The standoff was supposed to end this week when the House, almost two months after the Senate, was scheduled to vote on the BIF. Progressives stood up to say, “Not so fast,” as it became clear that Senate moderates scoffed at their $3.5 trillion reconciliation package. As a result, the infrastructure bill hangs in the balance. Senate Democratic moderates have said, “elect more progressives” if you want more progressive policies, and Washington is at a standstill. 

The question now is how can the President shake his agenda loose of the Democratic gridlock that has been gripping it for months? 

News broke this week that Senator Joe Manchin (D-WV), who gets more press coverage than really anyone in Congress these days, offered Senate Majority Leader Schumer a framework for a deal in July. Senator Manchin’s framework included a corporate tax rate increase, an increase in the capital gains rate, a cap on spending at $1.5 trillion and oversight over climate policy for the coal-state Senator. The following months of silence indicate it was not well received. 

At the same time, Senator Kyrsten Sinema (D-AZ) has said that climate change policy is key to her vote and that she is not interested in major tax increases. Climate policy does not play well with Senator Manchin. 

When you take these two positions of cutting back the $3.5 trillion package and juxtapose them against Senator Bernie Sanders’ (I-VT), who said that $3.5 trillion in spending is already a compromise, you are hard pressed to understand how an agreement can be reached. 

It’s clear that the President and Democratic Congressional leaders are going to have to get very serious about compromising if they are to move the central pillars of their agenda. 

Senate liberals have already had their hopes dashed on a reconciliation move to do immigration reform when the Senate Parliamentarian ruled it would not be fit under the Senate’s Byrd Rule. Democrats now need to see if they can find any common ground within their 50-member Senate caucus to move something forward that will garner support from the center and the left.  

Democrats also need to find a way to lift or suspend the debt ceiling, the statutory limit for borrowing money by the federal government. While there are several kooky ideas out there on how to do it – all the way from minting a $4 trillion coin to deciding the debt ceiling is unconstitutional – it is still most likely Congress will simply extend or suspend the limit as it has done dozens of times in the last two decades. The idea that our country could default on our debt is just unacceptable. There is a whole separate column to be written on the need to lift or suspend the debt ceiling and the related politics, but we will save that for next month.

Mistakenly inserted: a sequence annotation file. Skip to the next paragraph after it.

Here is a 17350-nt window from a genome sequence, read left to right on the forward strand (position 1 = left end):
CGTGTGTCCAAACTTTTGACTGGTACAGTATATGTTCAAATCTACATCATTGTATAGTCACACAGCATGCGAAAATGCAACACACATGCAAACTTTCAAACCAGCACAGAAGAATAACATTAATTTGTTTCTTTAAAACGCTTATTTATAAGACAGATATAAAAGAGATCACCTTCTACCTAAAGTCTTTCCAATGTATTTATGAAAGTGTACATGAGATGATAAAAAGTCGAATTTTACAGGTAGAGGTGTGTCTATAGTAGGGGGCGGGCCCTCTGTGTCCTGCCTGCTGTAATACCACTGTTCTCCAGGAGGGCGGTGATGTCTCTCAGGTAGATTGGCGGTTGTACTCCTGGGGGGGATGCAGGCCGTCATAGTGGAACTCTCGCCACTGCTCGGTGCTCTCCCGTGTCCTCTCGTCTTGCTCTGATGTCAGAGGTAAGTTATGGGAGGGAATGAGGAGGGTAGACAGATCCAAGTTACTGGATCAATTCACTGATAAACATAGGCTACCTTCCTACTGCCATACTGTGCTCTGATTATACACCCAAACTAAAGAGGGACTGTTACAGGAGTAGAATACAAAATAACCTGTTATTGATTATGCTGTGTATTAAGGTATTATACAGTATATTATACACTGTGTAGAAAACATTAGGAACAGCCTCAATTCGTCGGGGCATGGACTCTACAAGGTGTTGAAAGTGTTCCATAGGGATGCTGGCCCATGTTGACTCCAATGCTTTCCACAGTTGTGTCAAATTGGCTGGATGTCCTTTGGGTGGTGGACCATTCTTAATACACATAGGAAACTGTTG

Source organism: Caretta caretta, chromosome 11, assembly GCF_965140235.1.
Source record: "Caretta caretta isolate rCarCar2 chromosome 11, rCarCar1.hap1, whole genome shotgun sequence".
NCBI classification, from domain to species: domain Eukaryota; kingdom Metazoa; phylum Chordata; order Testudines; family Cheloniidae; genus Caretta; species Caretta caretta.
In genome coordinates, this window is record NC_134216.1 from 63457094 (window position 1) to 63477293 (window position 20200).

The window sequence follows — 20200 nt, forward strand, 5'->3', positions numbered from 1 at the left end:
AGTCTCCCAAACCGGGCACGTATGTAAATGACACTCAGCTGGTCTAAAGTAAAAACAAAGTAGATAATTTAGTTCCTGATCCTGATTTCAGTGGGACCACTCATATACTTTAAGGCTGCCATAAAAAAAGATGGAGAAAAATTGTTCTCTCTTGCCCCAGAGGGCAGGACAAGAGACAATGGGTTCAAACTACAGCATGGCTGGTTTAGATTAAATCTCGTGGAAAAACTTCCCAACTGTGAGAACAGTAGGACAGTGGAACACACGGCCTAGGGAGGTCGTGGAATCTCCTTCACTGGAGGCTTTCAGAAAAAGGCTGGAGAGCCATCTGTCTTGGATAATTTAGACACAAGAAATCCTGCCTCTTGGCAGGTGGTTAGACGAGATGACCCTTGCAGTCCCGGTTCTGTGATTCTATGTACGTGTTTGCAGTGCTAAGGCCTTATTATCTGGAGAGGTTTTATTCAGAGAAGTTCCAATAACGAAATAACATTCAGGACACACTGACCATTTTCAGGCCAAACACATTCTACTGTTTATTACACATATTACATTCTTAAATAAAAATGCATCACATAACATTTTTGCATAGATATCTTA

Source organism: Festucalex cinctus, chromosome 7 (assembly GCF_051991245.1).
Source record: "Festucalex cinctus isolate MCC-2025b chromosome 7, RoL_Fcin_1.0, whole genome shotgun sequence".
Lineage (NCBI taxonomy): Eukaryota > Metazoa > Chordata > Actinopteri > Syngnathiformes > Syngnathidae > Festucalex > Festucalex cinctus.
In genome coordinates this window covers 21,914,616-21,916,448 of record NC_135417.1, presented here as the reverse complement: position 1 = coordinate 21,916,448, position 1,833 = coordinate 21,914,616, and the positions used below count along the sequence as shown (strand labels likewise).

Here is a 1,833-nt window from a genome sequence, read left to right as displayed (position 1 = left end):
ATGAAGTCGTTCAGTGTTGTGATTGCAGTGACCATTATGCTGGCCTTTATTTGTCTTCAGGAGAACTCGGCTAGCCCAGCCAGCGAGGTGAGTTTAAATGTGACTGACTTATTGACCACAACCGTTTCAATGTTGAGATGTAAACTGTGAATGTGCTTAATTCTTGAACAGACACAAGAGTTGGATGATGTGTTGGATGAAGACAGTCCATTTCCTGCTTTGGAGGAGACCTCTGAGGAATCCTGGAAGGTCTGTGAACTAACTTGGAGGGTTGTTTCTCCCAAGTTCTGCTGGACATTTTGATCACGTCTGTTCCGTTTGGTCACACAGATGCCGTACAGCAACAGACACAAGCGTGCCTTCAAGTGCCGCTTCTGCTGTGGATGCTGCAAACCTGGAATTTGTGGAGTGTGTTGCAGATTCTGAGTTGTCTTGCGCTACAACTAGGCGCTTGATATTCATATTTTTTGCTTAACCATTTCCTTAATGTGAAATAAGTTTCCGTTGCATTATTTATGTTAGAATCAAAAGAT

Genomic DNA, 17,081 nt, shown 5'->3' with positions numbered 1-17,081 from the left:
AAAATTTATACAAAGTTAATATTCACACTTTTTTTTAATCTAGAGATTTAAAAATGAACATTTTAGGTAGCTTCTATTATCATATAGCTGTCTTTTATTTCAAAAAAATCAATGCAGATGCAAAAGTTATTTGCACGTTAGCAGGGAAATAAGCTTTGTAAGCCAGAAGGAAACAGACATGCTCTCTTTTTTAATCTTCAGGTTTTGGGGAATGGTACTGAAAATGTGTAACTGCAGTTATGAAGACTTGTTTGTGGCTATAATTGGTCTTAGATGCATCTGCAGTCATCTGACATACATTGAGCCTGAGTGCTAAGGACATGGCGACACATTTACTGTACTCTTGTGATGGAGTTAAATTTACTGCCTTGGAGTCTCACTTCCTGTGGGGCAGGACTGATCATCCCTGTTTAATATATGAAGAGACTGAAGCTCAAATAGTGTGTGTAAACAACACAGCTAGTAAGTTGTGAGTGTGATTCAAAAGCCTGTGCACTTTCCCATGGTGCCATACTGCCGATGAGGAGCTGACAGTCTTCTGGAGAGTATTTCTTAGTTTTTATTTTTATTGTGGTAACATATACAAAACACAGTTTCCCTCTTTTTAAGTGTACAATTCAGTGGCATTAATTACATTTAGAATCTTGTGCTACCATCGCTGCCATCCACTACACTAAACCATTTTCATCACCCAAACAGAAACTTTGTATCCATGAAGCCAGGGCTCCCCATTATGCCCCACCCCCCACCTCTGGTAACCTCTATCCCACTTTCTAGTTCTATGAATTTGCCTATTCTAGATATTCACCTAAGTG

In the meantime, keep watching the debate over infrastructure and reconciliation and watch for that make-or-break moment – which Democrats face imminently – when they must decide whether doing nothing is preferable to doing something less than what they want. I predict that once this reckoning happens, they will move on both the infrastructure bill and a reconciliation bill in the neighborhood of $2 trillion.

The Democrats’ Proposed Cap on the Small Business Deduction Will Hurt Over 900,000 Small Businesses

By Congressman Erik Paulsen, Total Spectrum Strategic Consultant

Congressman Richard Neal (D-MA), Chairman of the House Ways and Means Committee, has proposed in the House Democrat budget reconciliation legislation to severely limit Section 199A, the Small Business Deduction. This deduction is the centerpiece of the pro-small business tax reforms adopted in the Tax Cuts and Jobs Act passed into law in 2017. 

According to Small Business Administration (SBA) figures last updated in 2019, the United States has 30.7 million small businesses which employ 40.7% of the private workforce. Depending on the industry, the SBA defines a small business as one that has fewer than 1,500 employees and a maximum of $38.5 million in average annual receipts.

The vast majority of small businesses are organized as pass-through entities (partnerships, S corporations, LLCs, and sole proprietorships), not as C corporations. The owners of these firms pay individual income tax on income derived from their business. 

Section 199A specifically covers these pass-through entities and allows small business owners the ability to claim up to a 20% deduction on their share of the business’s income. 

Chairman Neal’s proposal would cap the deduction at $500,000. The Joint Committee on Taxation estimates that capping this deduction would raise just over $72 billion over ten years. It would also devastate many small businesses that found this deduction to be a lifeline during the pandemic, or who wanted to invest in new jobs and equipment. 

Another consequence is that many small businesses would now be forced to decide whether to structure themselves based on tax considerations rather than business considerations. This is because the owners of pass-through small businesses are taxed at a maximum tax rate of 37% while a C corporation is taxed at a maximum tax rate of 21%, a significant 16% difference. The small business deduction was adopted to ensure that business owners would not be penalized based on their choice of business entity. In other words, whether to operate as a C corporation or a pass-through entity should be determined by business considerations and not tax rates.